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THE SMOKY HILL AND REPUBLICAN UNION.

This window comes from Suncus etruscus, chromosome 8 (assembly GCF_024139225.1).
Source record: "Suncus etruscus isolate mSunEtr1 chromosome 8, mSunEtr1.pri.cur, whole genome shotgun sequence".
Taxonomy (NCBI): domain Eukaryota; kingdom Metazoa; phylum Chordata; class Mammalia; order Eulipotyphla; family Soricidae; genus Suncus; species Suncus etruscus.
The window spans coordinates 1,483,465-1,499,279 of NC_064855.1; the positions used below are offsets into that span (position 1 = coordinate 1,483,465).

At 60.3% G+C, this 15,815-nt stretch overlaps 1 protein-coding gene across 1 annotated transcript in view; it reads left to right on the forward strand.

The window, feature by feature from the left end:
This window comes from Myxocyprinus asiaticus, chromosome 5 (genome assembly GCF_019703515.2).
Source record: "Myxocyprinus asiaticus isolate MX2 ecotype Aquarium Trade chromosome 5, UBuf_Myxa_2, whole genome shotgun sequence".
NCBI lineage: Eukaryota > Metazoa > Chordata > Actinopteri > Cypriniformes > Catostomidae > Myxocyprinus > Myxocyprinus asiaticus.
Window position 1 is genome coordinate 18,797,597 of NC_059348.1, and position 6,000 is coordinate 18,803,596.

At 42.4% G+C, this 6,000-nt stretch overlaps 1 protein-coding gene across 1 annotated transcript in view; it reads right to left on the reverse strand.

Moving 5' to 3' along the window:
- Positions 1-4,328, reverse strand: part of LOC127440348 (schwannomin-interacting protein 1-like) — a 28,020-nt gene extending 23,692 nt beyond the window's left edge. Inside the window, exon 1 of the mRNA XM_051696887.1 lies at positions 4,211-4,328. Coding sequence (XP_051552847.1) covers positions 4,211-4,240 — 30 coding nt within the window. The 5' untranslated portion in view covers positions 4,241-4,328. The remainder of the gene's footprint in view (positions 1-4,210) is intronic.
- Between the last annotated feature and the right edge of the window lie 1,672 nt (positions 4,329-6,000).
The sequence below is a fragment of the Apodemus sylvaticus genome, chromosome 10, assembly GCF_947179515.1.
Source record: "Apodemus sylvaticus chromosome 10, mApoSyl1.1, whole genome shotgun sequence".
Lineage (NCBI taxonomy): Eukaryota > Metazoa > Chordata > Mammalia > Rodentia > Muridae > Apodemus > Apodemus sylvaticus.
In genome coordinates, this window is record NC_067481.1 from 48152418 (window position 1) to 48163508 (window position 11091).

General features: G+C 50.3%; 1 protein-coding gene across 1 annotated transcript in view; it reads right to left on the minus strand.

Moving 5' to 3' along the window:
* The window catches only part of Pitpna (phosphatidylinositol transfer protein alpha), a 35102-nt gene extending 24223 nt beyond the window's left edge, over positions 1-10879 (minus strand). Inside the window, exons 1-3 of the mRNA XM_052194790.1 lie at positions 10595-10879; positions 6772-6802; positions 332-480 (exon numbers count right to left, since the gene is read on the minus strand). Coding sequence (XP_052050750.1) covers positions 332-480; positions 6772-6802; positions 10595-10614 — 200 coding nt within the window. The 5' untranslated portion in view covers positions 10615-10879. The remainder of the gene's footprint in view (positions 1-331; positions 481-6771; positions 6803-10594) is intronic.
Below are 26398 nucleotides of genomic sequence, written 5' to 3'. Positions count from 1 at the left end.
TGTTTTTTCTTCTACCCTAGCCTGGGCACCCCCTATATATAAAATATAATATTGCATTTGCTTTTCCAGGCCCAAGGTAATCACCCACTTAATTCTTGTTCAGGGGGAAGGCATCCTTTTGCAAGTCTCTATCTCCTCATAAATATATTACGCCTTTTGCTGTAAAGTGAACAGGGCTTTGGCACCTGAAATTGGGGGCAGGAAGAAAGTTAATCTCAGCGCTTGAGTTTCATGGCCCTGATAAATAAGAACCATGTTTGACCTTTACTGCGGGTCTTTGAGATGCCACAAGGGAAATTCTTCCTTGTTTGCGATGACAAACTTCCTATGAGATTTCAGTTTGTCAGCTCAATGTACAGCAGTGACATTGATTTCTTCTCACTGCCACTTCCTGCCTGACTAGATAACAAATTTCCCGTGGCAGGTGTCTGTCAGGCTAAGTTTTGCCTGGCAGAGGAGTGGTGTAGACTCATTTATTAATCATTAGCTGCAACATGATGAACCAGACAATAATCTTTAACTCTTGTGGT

"WE JOIN OURSELVES TO NO PARTY THAT DOES NOT CARRY THE FLAG,' AN1 KEEP STEP TO THE MUSIC OF THE UNION." IBy IBlakely & Martin. JUNCTION, 13A.VIS CO., KANSAS, THURSDAY, JUNE 19, 1862. Vol. ll iSb. 35; i; r. i gmofej pll anb gqjulr'ir ton, PUBLISHED EVERV TBUBSDAT MORN'IXO BY TVM. S. BLAKELT, - - - GEO. W. MARTIN, -A.t Junction City, Kansas. OFFICE IN BRICK BUILDING, CORNER OF SEVENTH A WASHINGTON St's. TEEM3 OF SCBSOUPTIOJf : One copy, one year, -Ten copies, one year, $2.00 - 15.00 Payment required in all cases in advance. All papers discontinued at the expiration of the time for which payment is received. TERMS OF ADVEBTISIXG: One 6quare, first insertion, -Each subsequent insertion, $1.00 50 en lines or less beintj a square. Yearly advertisements inserted on liberal terms JOB AVOEK done -with dispatch, and in the latest style of tne art. O" Payment required for all Job "Work on deliverv. BUSINESS DIRECTORY. BARTLETT, W. K., Grocer and Produce Dealer, Washington street, between 7th and 8th streets. BECKER, W.M., City Bakery ani Confection ary, AVashinglon Street, bet'n 6th and 7th. BECKERS, M., Painter and Glazier, corner Washington and Seventh. CASPER, JOHN, Boot and Shoe Maher, Wash ington fctreet, between 7th and 8th. COBB, EDWARD, Builder and Architect, cor ) ner of Sixth and Jefferson. D REW, F, r., Physician and Surgeon. Office at i-agle Hotel. D ALE, JOSEPH, Butcher and Dealer in Meat, corner t ashmgton and Eighth. EAGLE HOTEL, J. H. TJROWN, Proprietor. Corner Washington and Sixth street. J LETCHER, F. M., Builder and Architect, J Cth street, bel'n Washington and Adams. O ANTZ, HENRY, Dealer in Dry Goods and Clothing, corner 6th and Washington. GROSS & THIELE, Cabinet Makers aud Undertukcrs, Washington street, between Seventh and Eighth. GILBERT, N. S., Dealer in Dry Goods and Groceries, coiner 7th and Washington. H ALL. LUrilER, City Druggist, Washington .street, below highlit. EI1LE, FRANK, Boot and Sltoe Maker, Wash ington street, between 6th and 7th. KARN'AN, J. II., Tinner and Dealer in Stoves, Comer Ninth and Washington. i y T EGORE, J , Jeweler, Washington street, Xj above Sixth. jT ITCH ELL, D., Surveyor and Civil Engi- ucur, n iisiiingiuii direct, nuuvc oevemu. MOBLEY, R. D., District Clerk and Land Agnt. Ofiice in Taylor's Building, oppo Bite the Paik. M TONKOE, WILLIAM. Stone Cutter and mason, corner inn aim vtasnmgion. M I ARV1N. FRED F., Sawyer, corner Seventh anu jeuerson. 0 DLIN, WOODBRIDGE, Attorney at Law, seventh Btreet, near Jcltcrscn. PERKINS. B. F., Attorney at Law, Frontier Building, Washington sircct. OTREETER & STR1CKLER, Dealers in Dry :0 Goods, Groceries and Hardware, corner "Washington and Seventh street. S PRONG, HENRY, Tailor, Washington street, below Ninth. SEYMOUR, E. W., Physician and Surgecn, City Drug Store, Washington street. STRICKLER, S M., Post Master, corner Seventh and Washington. TTNITED STATES LAND OFFICE. R. J McBratncy, Register; S. D. Houston, Re ceiver. Corner Eighth and Adams. NIO JOB I'ltl.VnXG ESTAB LISHMENT, Jefferson street, above 'Seventh. US. EXPRESS OFFICE, Cur Drug , Store, L. Hall, Agent. w ILEY, J. P., Grocer and Dealer in Pro duce, corner Washington and Seventh. w H1TE, S, B., Attorney and Notary Public, "Washington street, below Seventh. W OOD & MACKEY, Blacksmiths, Adams street, below 8th. EDWARD W. SEYMOUR, M.D., &HYSMCMM; SURGEOJ ASD ACCOTJCHBUR". 'OFFICE, AT THE CITY DRUG STORE, ' Junction City, Kansas. W. E. SUTLIFF, Mercbant Tailor, Eldridgo House, Lawrence, Kansas. J. LEGORE, JEWELER. D sales ix Clocks, Watches, aud Jewelry. P& Repairing done to order oa short jMtice, and in good style. . n!5yl 'TIT ANTED TOSELL DAVIS, piCKINSON , ,f T iiiiey ana rottawattomie juonnqr scrip STREETER & STRICKLER. n ARPER LESLIE, and other Illcstra- tid Weeklies, for sale by HALL. S PAULDING 'S Ckphalic Pills at HALLV5. TELEGRAPHIC. BRILLIANT NAVAL YICTOBY BEFORE HEM PHIS CAPTURE OF THE CITY. The regular packet Platte Valley, the first boat through from Memphis, arrived at Cairo, June 8th, bringing the following account of the naval engagement on the Mississippi river before Memphis. Our forces are in possession of Memphis. Our flotilla left Fort Pillow at 2 o'clock Thursday afternoon, consisting of the gun boats Benton, flag shio, Cairo, Carondalet, St. Louis, Louisville, and the rams Mon arch, Switzerland, Lancaster, Queen of the West, Fulton, Mingo, Sampson and Hornet, Finding no obstructions at Fort Ran dolph the flotilla passed, and at 8 o'clock Thursday evening the gunboats anchored two miles above Memphis, the rams re maining a short distance above. A reconnoisance discovered the rebel fleet lying near Memphis, consisting of the following vessels : the Gen. Van Dorn, flag ship, Gen. Price, Gen. Bragg, Gen. Lovell, Jeff. Thompson, Gen. Beauregard, Sumter, and Little Rebel, all rams, under command of Captain Ed. Montgomery. During the night the rebels moved down the river, and at early dawn were out of sight, but in about half an hour were ob served coming up, formed in line of battle. Our gunboats had, in the meantime, weighed anchor, and followed by several rams, moved slowly towards the rebel fleet, when a shot from the Little Rebel's long range rifled gun fell within a short distance of the gunboat Cairo, which was in advance. The Cairo replied with a broadside, and soon the engagement became general, at long range. The rams had, in the meantime, advan ced, and the rebel boat Beauregard, being some distance in advance, was sought out by the Monarch and the Queen of the West, each striving to be the first to strike the rebel craft. The Monarch succeeded in striking the Beauregard amidships, al most cutting her in two, causing her to fill and siuk immediately in the channel of the river, opposite the city. At this juncture the ram Little Rebel, made a dash for the Monarch, which was by this time in the midst of the rebel fleet, but by a skillful movement of the pilot of the latter, she dropped out of the way, and the blow intended for her struck the rebel boat Gen. Price, taking her wheelhouse and making it nccessarv for her to run ashore, where she sunk. A shot entered the side of the General Lovcll, rendering her unmanagable, and immediately after, she was run down by the Queen of the West A broadside from the Benton toot effect in the sides of the Jeff. Thompson, and she was run ashore, and soon after was in flames, burning to the water's edge. Four of the rebel gunboats, having been disabled, the remainder of their fleet re treated down the river, pursued by our gunboats, firing as they advanced, and resulting in the capture of the Sumter, Brags:, and Little Rebel, which had been abandoned by most of their crews. The latter was run ashore. Captain Montgomery and most of his officers and men succeeded in making their escape in the woodson the Arkansas shore. The Federal ram -Lancaster was struck by the Beauregard early in the engagement, disabling the former slightly. Colonel Ellet, in command of the rams, was struck in the breast by a splinter, stunning him temporarily, but he soon recovered and remained on deck throughout tba action. This was the only casualty on our side. Our rams were armed with sharp shoot ers, mostly from Illinois, who did good execution, picking off the enemy's gunners at every opportunity. The rebel loss in killed, wounded and prisoners is heavy, but has not yet fully ascertained. Our tugs were busily engag ed in picking up the crews of their disabled boats. After the return of the gunboats which had gone down in pursuit of the rebels, Commodore Davis sent a boat from the flag ship Benton with the followiag note to the Mayor of the city: U. S. Flag Steamer Bekton, ) off Memphis, June 6. J Sir I have respectfully to request that you will surrender the city of Memphis to the authority of the United States, which I have the honor to represent I am, Mr. Mayor, with high respect, yourob't servant, C. H. Davis, Flag Officer Commanding. In about an hour a tug boat put out from the Levee bearing this message: Mayor's Office, Memphis, June 6. C. H. Davis, Flag Officer, &c, Sir Tour note of this date is received and contents noted. In reply I have only to say that as the civil authorities have no means of defence, by force of circumstances the city is in your hands. Respectfully, John Park, Mayor. Immediately after, the boats orew landed sad the National Flag was hoisted over the post ofiice. The party were followed by an excited crowd, but was not molested. The 43d and 46th Indiana regiments now occupy Memphis. Colonel Fitch is in command. The city is quiet No demon stration whatever has been made, and it is asserted that it will not be .necessary to declare .mrUj lr- JFive of our gunboats lay abreast of the city. We captured five large steamers, which were moored to the levee. All the rebel flags known to be flying in the city have been removed, and no difficulties occurred. The principal flag was nailed to a pole on the levee, and the staff had to be cut down. The following has been received from Colonel Ellet by the War Department. Hon. E. M. Stanton : Dear Sir Yesterday, after the engage ment with the rebel fleet had nearly termi nated, and the gunboats and one of my rams had passed below, I was informed that a white flag had been raised in the city. I immediately sent out my son,-a medical cadet, Charles R. Ellet, ashore with a flag of truce and the following note to the au thorities : Opposite Memphis June 6. I understand that the city of Memphis has surrendered..' I therefore send my son with two United States flags, with instruc tions to raise one upon the Custom House and the other upon the Court House, as evidence of the return of your city to the care and protection of the Constitution. Chas. Ellet, Com'g. The bearer of the flags and the above note was accompanied by Lieut-Colonel Conkell of the 59th Illinois regiment, and two men of the boat guard. The following is the reply of the Mayor : Memphis. June C. Col. Charles Ellet, Commanding &c. Sir Your note of this date is received and contents noted. The civil authorities of this city are not advised of its surrender to the forces of the U. S. Government, and our reply to you is simply to state, respect fully, that we have no power to oppose the raising of the flags you have directed to be raised over the Custom House and Post Office. Yours, respectfully,' John Park, Mayor. On receiving this reply the small party proceeded to the Post Office to raise the the national flag, and were there joined by the Mayor. It is proper to say that the conduct of the Mayor and some of the citi zens was unexceptionable, but the party was surrounded by an excited mob, using angry and threatening language. He as cended to tlio top of the Post Office and planted the flag, though fired upon several times and stoned by the mob below, still I believe this conduct was reprobated by the people of standing in the place. Indeed, many evidences of an extended Union sen timent there reach me. Respectfully, Chas. Ellet, jr., Col. Com'g Ram Fleet. THE SMOKY HTTT. VALLEY. A correspondent of tho Topeka Record writing from Salina, speaks as follows of the mineral and railroad prospects of the Smoky Hill Valloy: "The probable passage of the Pacific Railroad bill is as significant of the future and speedy prosperity of this section as the Homestead bill. If there is ever to be a' Kansas railroad it must go up the valley of the Smoky Hill river. The Republican Fork flows into the State of Kansas from Nebraska, and a road to follow its course would of neoessity be driven to the Platte, whose legitimate eastern outlet looks thro'gh Omaha. The railroad fate of all Kansas is with that of the Smoky Hill river. In addition to that, as a country for settlement, it is tar superior to either tho Platte or upper Republican. Its slopes are easy. Hundreds of beautiful creeks, fringed with timber, are to be found to the western boundary of Kansas. Coal exists from the mouth of the Solomon to a point 150 miles west. The most valuable coal mines being 80 miles west of this point, There are several seams of valuable cannel coal at Cedar Bluffs, 55 miles distant. It is only by the valley of the Kansas and Smoky Hill that the enormous Santa Fe trade can be carried any distance on the Pacific line of road. If the resources of nature have any power in determining this question we will yet see the routes to tho Pacific, Santa Fc and Eastern Kansas, centering near these rich coal fields, and bearing from their bosom much of the trade of the road." m m jg Sitting on the piazza of the Cataract was a young, foppish-looking gentleman, his garments very highly scented with a mingled odor of musk and cologne. A 6olemn-faccd odd-looking man, after passing by the dandy several times, with a look of aversion which drew general notice, sud denly stopped, and in a confidential tone said, "Stranger, I know whafll take the scent out of your clothes, you" "What ! what do you mean, sir?" said the exquisite, fired with indignation, starting from bis chair. " Qb, get mad now, pitch round, fight, just because a man wants to do yon a kindness!" cooly replied the stranger. " But I tell you I do know what'll take out that smell phew! You just bury your clothes bury 'em a day or two Uncle Josh got foul of a skunk, and he ' At the instant there went up from the crowd a simultaneous roar of merriment, and the dandy vary sensibly " cleared the coop," and vanished up stairs. y A Rev. Mr. Graves has invented a new pike for the Confederate service. The Providence Journal thinks the only pikes the rebels will be likely to we will be turnpikesin therear. -- fend llfalktg. TALK ABOUT HAIR, God covered the skull with hair. Some people shave it off. Mischievious practice. It exposes the brain. God covered a part of man's face with hair. Some people shave it off. Mischievious practice. It exposes the throat and lungs the eyes likewise, say wise physiologists. Men become bald. Why ? Because they wear closed hats and caps ! Women are never bald except by disease. They do not -wear close bats and caps. Men never lose a hair below where the cap touches the head, not if they have been bald twenty years. The close cap holds the heat and perspiration. Thereby the hair glands become weak ; the hair falls out. What will restore it? Nothing, after the hair falls out. But if in process of falling out, or recently lost, the follow ing is best : Wash the head freely with cold water once or twice a day. Wear a thoroughly ventilated hat. This is the best means to arrest the loss and restore what is capable of restoration. What will beautify a woman's hair? Whatever will invigorate the hair glands ! Oils and most other applications debilitate the hair glands. Cold water is best. At first the head looks like a witch, but nftcr a few weeks it makes the hair luxuriant. By the persistent use of cold water I have seen thin, poor hair become rich and curl)-. Only the part of the hair next the scalp should be wet. It must bo thoroughly dried. JJio Lqxcis, M. D, NO RETREAT IN THE PROGRAMME. The line of the Army before Richmond extends a distance of fifteen miles, and forms an arc of a circle, the two wings being nearest to the city. At Gen. Mc Clellan's headquarters a telegraph extends to the headquarters of each division, by which means the General is kept advised of every movement that takes place along any part of the wHely stretched line. McClellan is represented as looking re markably well, and daily rides along the whole length of the army, creating the greatest enthusiasm among the men. His hair is becoming tinged with a respectable gray hair or two, the result of the immense amount of mental and physical labor he has performed for some time past. Tho confidence of the officers arriving hero from the army that McClellan will shortly take Richmond is unbounded. Tbcy consider it a foregone conclusion On asking of them what means the army would take to secure themselves in case of a retreat, one remarked, " Oh ! there's to be no retreat." On pressing the question as to what they would do in the possible contingency of a retreat, he " couldn't see it," but said, "There's no retreat in the programme DEACONS. " Timothy Titcomb," alias Doctor Hol land, of the Springfield Republican, is down upon the sour kind of Deacons: he likes a whole-souled man, and thinks the lugubri ous sort of religionists are a serious injury to tho reputation of genuine Christianity. He savs : " I have seen a deacon in the pride of his deep humility. Ho combed his hair straight and looked studiously after the main chance ; and while he looked, he employed himself in setting a cood example. His dress was rigidly plain, and his wife was not indulged in the vanities of millinerv and mantua making. He never joked. He did not know what a joke was, any fur ther than to know it was a sin. He carried a Sunday face through the week. He did not mingle in the happy social parties of his neighborhood. He was a defcon. He starved his social nature be cause he was a deacon. He refrained from all participation in a free and generous life because he was a deaoon. He made bis children hate Sunday because he was a dea con. He so brought them up that they considered themselves unfortunate in being the children of a deacon. They were pitied by other children because they were the children of a deacon. His wife was pitied by other women because she was the wife of a deaoon. Nobody loved him. If he came into a oircle they always stopped until he went out Nobody ever grasped 'his hand , cordially, or slapped him on the shoulder, or spoke of him as a good fellow. He seemed as dry and bard and tough as a piece of jerked beef. There was no- -softness of character no juciness no lovli ness in him. Npw it is. of no use for me to undertake to realise that God admires such a character as this. m m m m tft.The Cleveland Plaiudecder, in a biographical sketch of its late distinguished editor, J. W. Gray, says : tf His life affords another example to the rising young men of the day, of tke power of the will to triumph over all obstacles," when to indefatigable industry is ..added those exemplary virtues, strict integrity and temperance. A poor boy, without money or friends, he came to this city twenty-six years 'ago, and by the simple force of his own talents and close applica tion reared for himself a national reputation as an Editor, and the practical benefts of a ypecptuj- iujcuuuvc. THE REELING IN-CANADA. A Cauadian gentleman, writing from Quebec, thus speaks of the effect of the fall of Norfolk and New Orleans in that country : u The native Canadians seem to feel it more than the sojourning Englishmen, the truth being many of them are terribly afraid that you meditate attack upon their soil for the uncivil conduct of Great Britain toward you in the early part of the rebellion, or rather that hostilities will be provoked with the mother country, and that Canada will be made the battle ground. The aristo cratic Canadians, with the intensity of John Bullism, who almost considered the disruption of the great Rcpubic certain, seem terribly chopfallen, bpginning to see, and full well knowing, that you will come out of this fiery ordeal a greater people, a stronger people, and I will add, a people unconquerable by any nation now in exist ence upon the earth's surface. The moral sublimity of your grandeur in the eyes of the civilized world, will soon be shown to the enthralled of all tongues and people, when they shall in triumph point to the United States of America as the freest, happiest and most prosp2rous nation, living under and being guided by a Constitution the best ever given by governmental fathers to their children." ASKING QUESTIONS. There are few positions of more delicacy than in interrogating Sabbath-schools, espe cially young scholars. This is ihown by the experience related of a clergyman in Maine, who was opposed to having any mirth in Sunday-school. Ho thought it injurious to all, and unnecessary for the entertainment of the children. He offered to address the school, aud show that they could be well entertained seriously. The following dialogue ensued: " Children, I am going to tell you about Peter. Who knows who Peter was?" No answer was made. "Cannot any one thoso large girls tell me who Peter was V Still no reply. " Can any little boy or girl in the school tell me who Peter was ?" " I can,' said a little fellow in the fur ther corner. ,Ab, that's a good boy. Now you come up on the platform by my side, and stand up in this chair, and tell those girls who Peter was." Jimmy did as he was bid, and in the shrill voice of childhood repeated : ' Pter Peter, punkiu eater, Had a wife and couldn't keep her " At this point he was stopped, but not before the full point was taken by the school, and Mother Goose's poem appro ciatcd. -- A Good One -Pat was helping Mr. Blank to get a safe into his office one day, and not being acquainted with the article, inquired what it was for. " To prevent papers and other articles which arc plaoed in it from being burnt in case of a fire," said Mr. B. "An' sure, will nothing ever burn that you put in that thing?" " No." " Well, thin, yer honor, ye'd hotter be after getting into that same thing when ye die." Mr. Blank " wilted." t!S " Y hat abominable lies we have been told," exolaimed an uncombed, un washed and uncomelv Newborn damsel of forty-five summers, as Burnside's gallant boys were filing past. " Why they said tho Yankees were after l beauty and booty but.they haven't touched me yet !" And she lifted her voice and wept that she had been so deceived. UST The Rev, R. J. rJreckinridgo in a late speech said : " It is impossiblo to con ciliate them. They have no desire for it, and do not propose conciliation. The war was commenced by them to divide and destrov the nation, and set up an incompat ible Government. The only way to deal with them is to crush them." Are not these words of wisdom and experience. lgi Lieut. Reynolds, whose wife was sometime since commissioned as a Major, strongly protests against the appointment, unless he can be made a colonel, giving as reason that Mrs. Belle now commands him by virtue of her rank, which is distinctly contrary to the original understanding be tween them. IThe Louisville Journal thinks that if any rebel cotton is successfully concealed on the approaoh of the Union armies, it will have to be hidden in the bosoms of the the women. We guess that our inquisi tive troops will be very apt to find even that precious treasure if they once get their hand in. ) A tutor lecturing a young man for irregular conduct, added with earnestness : " The report of your vices will bring- your father's' gray hairs in sorrow to the grave." "I beg your pardon, sir," replied the incorrigible, " the old cuss wears a wig." tm m ' A young lady of Calfornia recently broke her neck while resisting an attempt of a young man to .kiss hen This furnishes a fearful warning to youn laaies. A TALE OF A HORSE; In the late funeral procession man of our citizens must have observed a splendid Morgan-Arabian dark chestnut hor'., witli a silver mane tail, rode by George Gagcj Esq. .The horse; besides his excellent points, his proud and arching neck, delicato step and glossy hido, has quite a history connected with him; in other words, to thui animal hangs a tale quite different from tlio caudal appendage, with which necessity nature provided him. At the breaking out of tho rebellion, ho belonged to a widow lady in Memphis, of high connections and large wealth, who paid a fabulous sum for him, attracted by his rare beauty. Ho was a favoritic pet with her, and her affections were divided between him and the gallant and ga Mis sissippi Maj, of Cavalry, a dashing dragoon gotten up exclusively for killing fair ladies with his smiles, and the " dainued Yanks" with his terrible cutlass. Just previous to his departure for Columbus, (the Major, not 'the horse) this murderous Mississippi Major had an interview with the weeping widow, who was inconsolable at his depart ture, and wouldn't bo comforted any how. The flattering tongue of the Major, how ever, applied to her wounds the sweet oil of assurances that the Yanks could not kill him with bullet or bayonet. Ho bestowed upon hor many parting mementoes of affection, and promises of his constancy, and she in turu bestowed upon him the handsome horse with the silver tail. She bade him do nothing to dishonor the horse or his country, and in the thick est of -the fight to bear himself bravely, at the same timo gently insinuating that a Yankee's shine bono for a parasol handle, or his skull for a work-box, or his metatar sal for the hypothetical heir to rattle, would prove accoptable. The terrible Major sworo on oath which might have shocked " iir oarmy in Flander," and solemnly, upqu bended knee, promiscse that cither his dead body or the horse with the silvor tail shoUld. be returned to her. She bade litui good bye, he mounted the splendid animal, sho went to wooing somebody else, and he w'etH to the war, top-full of gallantry. . It chanced tu at the first battle in which the Major was engaged was at Bclmorit, Prior to the commencement of the figlit, the Major and a squad of his cavalry w'ero surprised by a reconnoitcring party of Fed erals. There was " mounting in hot haste," and a general skedaddle of tlio mos.t ap proved description. The Major left in such a hurry that ho forgot his horse, who, like a sensible animal, manifested his dis gust by running into the Federal lines. He was subsequently sent to Cairo, aud a few weeks fcince was sold at Government sale and bought by a Chicago gontlc'man. As neither the dead body of tho Major", hor the live body of the horse, have made their appearance at the widow's mansion at Mom phis, it is presumable that any further little love arrangements between them aro squelched. In any event the widow is out a horse, and the Major is out a widow, and the Chicago gentleman is in to the nmo'nnt of a horso worth tho owning. Chicaga Tribune. Okalona and Vicinity. Okaloina, to which place the rebel army of tho south west is reported to have retreated, is a post village of Chickasaw oounty, Mississippi, about one hnndred and seventy miles north by north east from Jackson, on the fouto of the Mobile and Ohio Railroad. It is distant sixtv-seven miles south of Corinth, -- m - and twenty-eight miles north by northwest of Columbus. Chickasaw county has an area of about nine hundred and ninety square miles. It is drained by the 'Okteb bebba, Lossacoona and the Zallab'usha rivers, the last of which rises withm it. The surface is nearly level and the soil pro ductive. Cotton and Indian corn are tho staples. The population in 1860 numbered 16,426, of whom 9,087 were slaves. It is hardly probable that the Confeder ates have made extensive preparations to defend the insignificant village of Okalona. Appearances indicate that Columb'us will bo made a rallying point for the rebel ho3ts,- K Y. World. Northern- Troops Souxn. Northern troop3 in hot climates are said to enjoy more robust health and perform mere work, under certain precautions as to health, than natives. Actual experience in Jamaica, under the direction of Capt Maryatt, and in Africa, under Dr. Livingston, the great explorer, has proved the ability of Northern men to withstand the most deadly of tho tropical miasmata. Captain Maryatt dem onstrated the utility of wearing flannel next to the skin. Dr. Livingston proved the value of quinine as a prophylactic. At Port Royal our troops use quinine; with whisky, in the proportion of two .grins of powdered quinine dissolved in half gill of, whisky, diluted with half a gill of water. This is taken in the morning before eating, md again at night, by troops exposed to malaria, and it U said that go far from- pro moting intemperance,, it really gives agrenk distaste for intoxicating drinks. "m m fgr Punch, in his maternal advice, ob served that a daughter is almost always right when aha endeavors to imitate her motherfbut-tbe mother isnot equally right when, at a certain agviho tries all she can to imitate her daughter, Wise and raost profound Punch J " Nrgiff?lirTri we erafcmiftti n -